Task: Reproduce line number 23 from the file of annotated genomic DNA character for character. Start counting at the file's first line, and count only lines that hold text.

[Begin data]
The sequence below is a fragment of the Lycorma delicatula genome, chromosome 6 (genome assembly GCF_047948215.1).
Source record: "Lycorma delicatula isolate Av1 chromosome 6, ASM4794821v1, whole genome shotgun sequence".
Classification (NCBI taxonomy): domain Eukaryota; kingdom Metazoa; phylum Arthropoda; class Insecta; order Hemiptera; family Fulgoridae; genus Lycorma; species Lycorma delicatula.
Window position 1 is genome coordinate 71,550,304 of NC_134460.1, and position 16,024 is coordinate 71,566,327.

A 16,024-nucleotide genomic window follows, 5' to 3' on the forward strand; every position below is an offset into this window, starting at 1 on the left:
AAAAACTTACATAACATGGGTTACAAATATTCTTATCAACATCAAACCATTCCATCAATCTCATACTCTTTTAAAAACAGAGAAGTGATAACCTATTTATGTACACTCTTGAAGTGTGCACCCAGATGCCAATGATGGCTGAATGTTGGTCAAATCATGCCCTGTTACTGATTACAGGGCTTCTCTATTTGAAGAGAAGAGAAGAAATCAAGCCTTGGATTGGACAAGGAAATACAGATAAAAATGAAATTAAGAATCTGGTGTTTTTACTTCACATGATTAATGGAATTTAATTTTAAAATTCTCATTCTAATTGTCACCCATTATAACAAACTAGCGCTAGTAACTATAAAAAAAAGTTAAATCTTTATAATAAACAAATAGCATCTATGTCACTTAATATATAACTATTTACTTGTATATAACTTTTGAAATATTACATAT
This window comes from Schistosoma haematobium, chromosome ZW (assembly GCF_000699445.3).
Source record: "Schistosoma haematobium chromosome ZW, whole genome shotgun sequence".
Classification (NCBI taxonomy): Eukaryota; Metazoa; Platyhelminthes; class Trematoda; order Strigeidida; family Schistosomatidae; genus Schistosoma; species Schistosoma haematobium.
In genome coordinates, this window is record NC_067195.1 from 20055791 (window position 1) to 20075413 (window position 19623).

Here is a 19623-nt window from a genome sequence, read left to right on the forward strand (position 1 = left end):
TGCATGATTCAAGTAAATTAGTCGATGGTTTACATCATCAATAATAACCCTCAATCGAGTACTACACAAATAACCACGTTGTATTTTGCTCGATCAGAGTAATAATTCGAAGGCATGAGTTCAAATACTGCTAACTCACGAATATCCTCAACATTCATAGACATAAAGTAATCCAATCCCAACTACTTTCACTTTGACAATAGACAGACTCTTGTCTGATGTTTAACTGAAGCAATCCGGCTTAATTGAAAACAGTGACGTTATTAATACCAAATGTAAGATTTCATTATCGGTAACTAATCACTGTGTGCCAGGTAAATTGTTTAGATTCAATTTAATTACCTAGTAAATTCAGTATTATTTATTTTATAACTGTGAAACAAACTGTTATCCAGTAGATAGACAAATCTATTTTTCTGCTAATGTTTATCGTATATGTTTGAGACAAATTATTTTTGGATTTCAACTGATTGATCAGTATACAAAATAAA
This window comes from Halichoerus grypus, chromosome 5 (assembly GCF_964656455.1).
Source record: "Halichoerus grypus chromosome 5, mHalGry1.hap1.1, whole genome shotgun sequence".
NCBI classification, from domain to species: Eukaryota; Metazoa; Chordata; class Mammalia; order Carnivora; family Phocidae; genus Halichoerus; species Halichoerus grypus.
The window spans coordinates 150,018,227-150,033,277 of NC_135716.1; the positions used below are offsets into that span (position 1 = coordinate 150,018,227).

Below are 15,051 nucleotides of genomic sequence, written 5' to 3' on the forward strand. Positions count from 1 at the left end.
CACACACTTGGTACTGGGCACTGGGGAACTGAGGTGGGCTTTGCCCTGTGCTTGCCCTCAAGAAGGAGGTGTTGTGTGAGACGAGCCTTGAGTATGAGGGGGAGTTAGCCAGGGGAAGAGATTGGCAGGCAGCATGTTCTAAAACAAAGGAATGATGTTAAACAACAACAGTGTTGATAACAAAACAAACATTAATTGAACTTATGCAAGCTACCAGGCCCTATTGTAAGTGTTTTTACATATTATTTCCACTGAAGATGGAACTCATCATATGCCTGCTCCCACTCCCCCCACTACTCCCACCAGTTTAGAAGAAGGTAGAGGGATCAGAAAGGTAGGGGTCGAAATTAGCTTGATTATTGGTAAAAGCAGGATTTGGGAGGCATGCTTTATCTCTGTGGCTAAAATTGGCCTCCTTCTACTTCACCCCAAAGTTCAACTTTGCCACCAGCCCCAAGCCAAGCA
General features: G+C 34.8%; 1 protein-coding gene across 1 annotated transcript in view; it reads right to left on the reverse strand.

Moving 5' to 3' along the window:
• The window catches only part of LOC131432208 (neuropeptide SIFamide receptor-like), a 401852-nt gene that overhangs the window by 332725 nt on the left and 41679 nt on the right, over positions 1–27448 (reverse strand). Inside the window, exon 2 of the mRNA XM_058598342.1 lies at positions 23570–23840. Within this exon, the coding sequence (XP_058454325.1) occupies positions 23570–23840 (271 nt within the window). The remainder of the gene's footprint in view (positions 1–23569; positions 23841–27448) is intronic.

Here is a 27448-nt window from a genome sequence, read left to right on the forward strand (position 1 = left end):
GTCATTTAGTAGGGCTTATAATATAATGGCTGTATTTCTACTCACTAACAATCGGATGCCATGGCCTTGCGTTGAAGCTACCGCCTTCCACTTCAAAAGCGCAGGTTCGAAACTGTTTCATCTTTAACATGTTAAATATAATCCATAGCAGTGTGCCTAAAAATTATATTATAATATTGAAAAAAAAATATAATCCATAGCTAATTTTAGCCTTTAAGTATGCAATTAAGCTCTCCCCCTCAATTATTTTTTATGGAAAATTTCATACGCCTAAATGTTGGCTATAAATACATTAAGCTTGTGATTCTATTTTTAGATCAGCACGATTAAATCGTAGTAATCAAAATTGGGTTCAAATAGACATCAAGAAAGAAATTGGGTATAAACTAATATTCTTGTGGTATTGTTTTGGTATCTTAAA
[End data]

GTCATTTAGTAGGGCTTATAATATAATGGCTGTATTTCTACTCACTAACAATCGGATGCCATGGCCTTGCGTTGAAGCTACCGCCTTCCACTTCAAAAGCGCAGGTTCGAAACTGTTTCATCTTTAACATGTTAAATATAATCCATAGCAGTGTGCCTAAAAATTATATTATAATATTGAAAAAAAAATATAATCCATAGCTAATTTTAGCCTTTAAGTATGCAATTAAGCTCTCCCCCTCAATTATTTTTTATGGAAAATTTCATACGCCTAAATGTTGGCTATAAATACATTAAGCTTGTGATTCTATTTTTAGATCAGCACGATTAAATCGTAGTAATCAAAATTGGGTTCAAATAGACATCAAGAAAGAAATTGGGTATAAACTAATATTCTTGTGGTATTGTTTTGGTATCTTAAA